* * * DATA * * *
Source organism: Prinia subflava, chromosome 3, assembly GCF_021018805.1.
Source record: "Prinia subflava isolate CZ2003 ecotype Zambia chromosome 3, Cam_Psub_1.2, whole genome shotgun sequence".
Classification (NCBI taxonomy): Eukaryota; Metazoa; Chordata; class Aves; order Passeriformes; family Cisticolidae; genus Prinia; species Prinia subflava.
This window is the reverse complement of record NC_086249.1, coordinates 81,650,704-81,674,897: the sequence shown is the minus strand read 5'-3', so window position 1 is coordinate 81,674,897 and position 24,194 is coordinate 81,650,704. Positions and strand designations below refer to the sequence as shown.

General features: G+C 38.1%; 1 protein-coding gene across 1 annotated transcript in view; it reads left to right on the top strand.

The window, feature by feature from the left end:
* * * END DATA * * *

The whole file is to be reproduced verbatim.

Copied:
Source organism: Prinia subflava, chromosome 3, assembly GCF_021018805.1.
Source record: "Prinia subflava isolate CZ2003 ecotype Zambia chromosome 3, Cam_Psub_1.2, whole genome shotgun sequence".
Classification (NCBI taxonomy): Eukaryota; Metazoa; Chordata; class Aves; order Passeriformes; family Cisticolidae; genus Prinia; species Prinia subflava.
This window is the reverse complement of record NC_086249.1, coordinates 81,650,704-81,674,897: the sequence shown is the minus strand read 5'-3', so window position 1 is coordinate 81,674,897 and position 24,194 is coordinate 81,650,704. Positions and strand designations below refer to the sequence as shown.

General features: G+C 38.1%; 1 protein-coding gene across 1 annotated transcript in view; it reads left to right on the top strand.

The window, feature by feature from the left end: